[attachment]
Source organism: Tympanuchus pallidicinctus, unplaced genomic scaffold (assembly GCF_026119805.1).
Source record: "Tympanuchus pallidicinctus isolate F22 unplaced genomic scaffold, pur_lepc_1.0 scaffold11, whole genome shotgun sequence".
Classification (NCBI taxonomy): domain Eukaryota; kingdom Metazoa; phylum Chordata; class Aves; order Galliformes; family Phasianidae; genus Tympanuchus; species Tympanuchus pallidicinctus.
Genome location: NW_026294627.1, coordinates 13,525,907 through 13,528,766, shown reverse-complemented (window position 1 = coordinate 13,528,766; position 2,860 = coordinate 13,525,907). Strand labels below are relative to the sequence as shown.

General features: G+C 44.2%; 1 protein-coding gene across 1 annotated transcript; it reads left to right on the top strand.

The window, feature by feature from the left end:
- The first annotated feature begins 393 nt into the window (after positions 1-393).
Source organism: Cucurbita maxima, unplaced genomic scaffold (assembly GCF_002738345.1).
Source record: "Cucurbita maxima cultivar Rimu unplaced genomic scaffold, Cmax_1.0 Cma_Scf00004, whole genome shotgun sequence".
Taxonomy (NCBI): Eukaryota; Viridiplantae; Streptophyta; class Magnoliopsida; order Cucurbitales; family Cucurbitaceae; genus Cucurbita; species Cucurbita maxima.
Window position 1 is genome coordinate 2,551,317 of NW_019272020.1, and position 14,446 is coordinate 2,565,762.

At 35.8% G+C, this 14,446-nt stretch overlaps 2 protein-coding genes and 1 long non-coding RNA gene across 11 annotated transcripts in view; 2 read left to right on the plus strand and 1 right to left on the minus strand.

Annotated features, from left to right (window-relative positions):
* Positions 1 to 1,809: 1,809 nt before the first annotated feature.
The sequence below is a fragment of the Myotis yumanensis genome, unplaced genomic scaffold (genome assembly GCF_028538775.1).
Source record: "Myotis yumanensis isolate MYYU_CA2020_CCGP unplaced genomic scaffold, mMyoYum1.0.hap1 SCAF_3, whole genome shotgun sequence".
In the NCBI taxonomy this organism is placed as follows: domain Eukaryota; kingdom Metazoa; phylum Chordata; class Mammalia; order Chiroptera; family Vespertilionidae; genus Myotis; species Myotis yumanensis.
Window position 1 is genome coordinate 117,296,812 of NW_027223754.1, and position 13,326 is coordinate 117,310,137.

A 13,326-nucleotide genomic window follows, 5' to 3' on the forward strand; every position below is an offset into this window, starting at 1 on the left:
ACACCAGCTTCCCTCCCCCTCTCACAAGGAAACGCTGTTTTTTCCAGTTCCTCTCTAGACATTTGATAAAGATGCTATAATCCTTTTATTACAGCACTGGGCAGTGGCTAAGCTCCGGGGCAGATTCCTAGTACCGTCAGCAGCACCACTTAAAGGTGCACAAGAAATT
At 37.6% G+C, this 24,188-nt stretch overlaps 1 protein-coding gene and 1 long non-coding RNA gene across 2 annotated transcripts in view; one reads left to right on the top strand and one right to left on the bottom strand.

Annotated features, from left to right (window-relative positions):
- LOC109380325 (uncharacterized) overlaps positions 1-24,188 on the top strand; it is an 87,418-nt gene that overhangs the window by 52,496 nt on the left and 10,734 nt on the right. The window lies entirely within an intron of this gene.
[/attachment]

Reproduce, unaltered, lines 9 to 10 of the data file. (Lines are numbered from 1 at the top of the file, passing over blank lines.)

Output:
Source record: "Cucurbita maxima cultivar Rimu unplaced genomic scaffold, Cmax_1.0 Cma_Scf00004, whole genome shotgun sequence".
Taxonomy (NCBI): Eukaryota; Viridiplantae; Streptophyta; class Magnoliopsida; order Cucurbitales; family Cucurbitaceae; genus Cucurbita; species Cucurbita maxima.